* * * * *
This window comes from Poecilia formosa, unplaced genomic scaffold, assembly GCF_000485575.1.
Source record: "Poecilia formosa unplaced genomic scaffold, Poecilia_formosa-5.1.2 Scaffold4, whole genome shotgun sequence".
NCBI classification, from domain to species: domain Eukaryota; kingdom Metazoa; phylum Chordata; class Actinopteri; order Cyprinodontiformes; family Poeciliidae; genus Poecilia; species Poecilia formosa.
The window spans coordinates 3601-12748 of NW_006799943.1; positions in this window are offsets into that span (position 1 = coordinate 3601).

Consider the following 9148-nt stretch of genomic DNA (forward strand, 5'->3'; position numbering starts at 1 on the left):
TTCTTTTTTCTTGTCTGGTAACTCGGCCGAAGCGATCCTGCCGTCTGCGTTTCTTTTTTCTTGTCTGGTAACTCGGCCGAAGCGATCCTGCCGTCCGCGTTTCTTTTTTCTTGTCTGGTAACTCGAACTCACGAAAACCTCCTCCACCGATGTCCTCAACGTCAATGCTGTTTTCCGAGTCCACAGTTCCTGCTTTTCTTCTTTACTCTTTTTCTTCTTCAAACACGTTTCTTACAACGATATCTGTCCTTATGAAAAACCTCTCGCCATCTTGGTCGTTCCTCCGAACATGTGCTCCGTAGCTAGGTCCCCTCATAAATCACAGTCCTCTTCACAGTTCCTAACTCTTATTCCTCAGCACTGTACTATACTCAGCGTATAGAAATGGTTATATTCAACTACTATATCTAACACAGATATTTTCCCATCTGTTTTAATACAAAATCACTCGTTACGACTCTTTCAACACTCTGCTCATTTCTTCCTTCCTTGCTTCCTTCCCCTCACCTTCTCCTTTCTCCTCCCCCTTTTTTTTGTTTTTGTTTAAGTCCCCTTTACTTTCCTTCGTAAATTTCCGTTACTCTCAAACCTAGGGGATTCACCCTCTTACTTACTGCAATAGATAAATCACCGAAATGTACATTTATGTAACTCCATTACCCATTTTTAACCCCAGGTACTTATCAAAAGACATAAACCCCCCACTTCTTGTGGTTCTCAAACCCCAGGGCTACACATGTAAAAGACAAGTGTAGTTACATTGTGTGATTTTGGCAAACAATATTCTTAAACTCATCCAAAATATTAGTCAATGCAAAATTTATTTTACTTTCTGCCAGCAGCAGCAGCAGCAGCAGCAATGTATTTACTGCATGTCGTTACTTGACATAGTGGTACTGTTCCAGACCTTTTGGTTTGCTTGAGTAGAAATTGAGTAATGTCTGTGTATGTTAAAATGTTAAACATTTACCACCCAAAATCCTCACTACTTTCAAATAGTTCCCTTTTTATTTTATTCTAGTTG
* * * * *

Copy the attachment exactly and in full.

This window comes from Poecilia formosa, unplaced genomic scaffold, assembly GCF_000485575.1.
Source record: "Poecilia formosa unplaced genomic scaffold, Poecilia_formosa-5.1.2 Scaffold4, whole genome shotgun sequence".
NCBI classification, from domain to species: domain Eukaryota; kingdom Metazoa; phylum Chordata; class Actinopteri; order Cyprinodontiformes; family Poeciliidae; genus Poecilia; species Poecilia formosa.
The window spans coordinates 3601-12748 of NW_006799943.1; positions in this window are offsets into that span (position 1 = coordinate 3601).

Consider the following 9148-nt stretch of genomic DNA (forward strand, 5'->3'; position numbering starts at 1 on the left):
TTCTTTTTTCTTGTCTGGTAACTCGGCCGAAGCGATCCTGCCGTCTGCGTTTCTTTTTTCTTGTCTGGTAACTCGGCCGAAGCGATCCTGCCGTCCGCGTTTCTTTTTTCTTGTCTGGTAACTCGAACTCACGAAAACCTCCTCCACCGATGTCCTCAACGTCAATGCTGTTTTCCGAGTCCACAGTTCCTGCTTTTCTTCTTTACTCTTTTTCTTCTTCAAACACGTTTCTTACAACGATATCTGTCCTTATGAAAAACCTCTCGCCATCTTGGTCGTTCCTCCGAACATGTGCTCCGTAGCTAGGTCCCCTCATAAATCACAGTCCTCTTCACAGTTCCTAACTCTTATTCCTCAGCACTGTACTATACTCAGCGTATAGAAATGGTTATATTCAACTACTATATCTAACACAGATATTTTCCCATCTGTTTTAATACAAAATCACTCGTTACGACTCTTTCAACACTCTGCTCATTTCTTCCTTCCTTGCTTCCTTCCCCTCACCTTCTCCTTTCTCCTCCCCCTTTTTTTTGTTTTTGTTTAAGTCCCCTTTACTTTCCTTCGTAAATTTCCGTTACTCTCAAACCTAGGGGATTCACCCTCTTACTTACTGCAATAGATAAATCACCGAAATGTACATTTATGTAACTCCATTACCCATTTTTAACCCCAGGTACTTATCAAAAGACATAAACCCCCCACTTCTTGTGGTTCTCAAACCCCAGGGCTACACATGTAAAAGACAAGTGTAGTTACATTGTGTGATTTTGGCAAACAATATTCTTAAACTCATCCAAAATATTAGTCAATGCAAAATTTATTTTACTTTCTGCCAGCAGCAGCAGCAGCAGCAGCAATGTATTTACTGCATGTCGTTACTTGACATAGTGGTACTGTTCCAGACCTTTTGGTTTGCTTGAGTAGAAATTGAGTAATGTCTGTGTATGTTAAAATGTTAAACATTTACCACCCAAAATCCTCACTACTTTCAAATAGTTCCCTTTTTATTTTATTCTAGTTG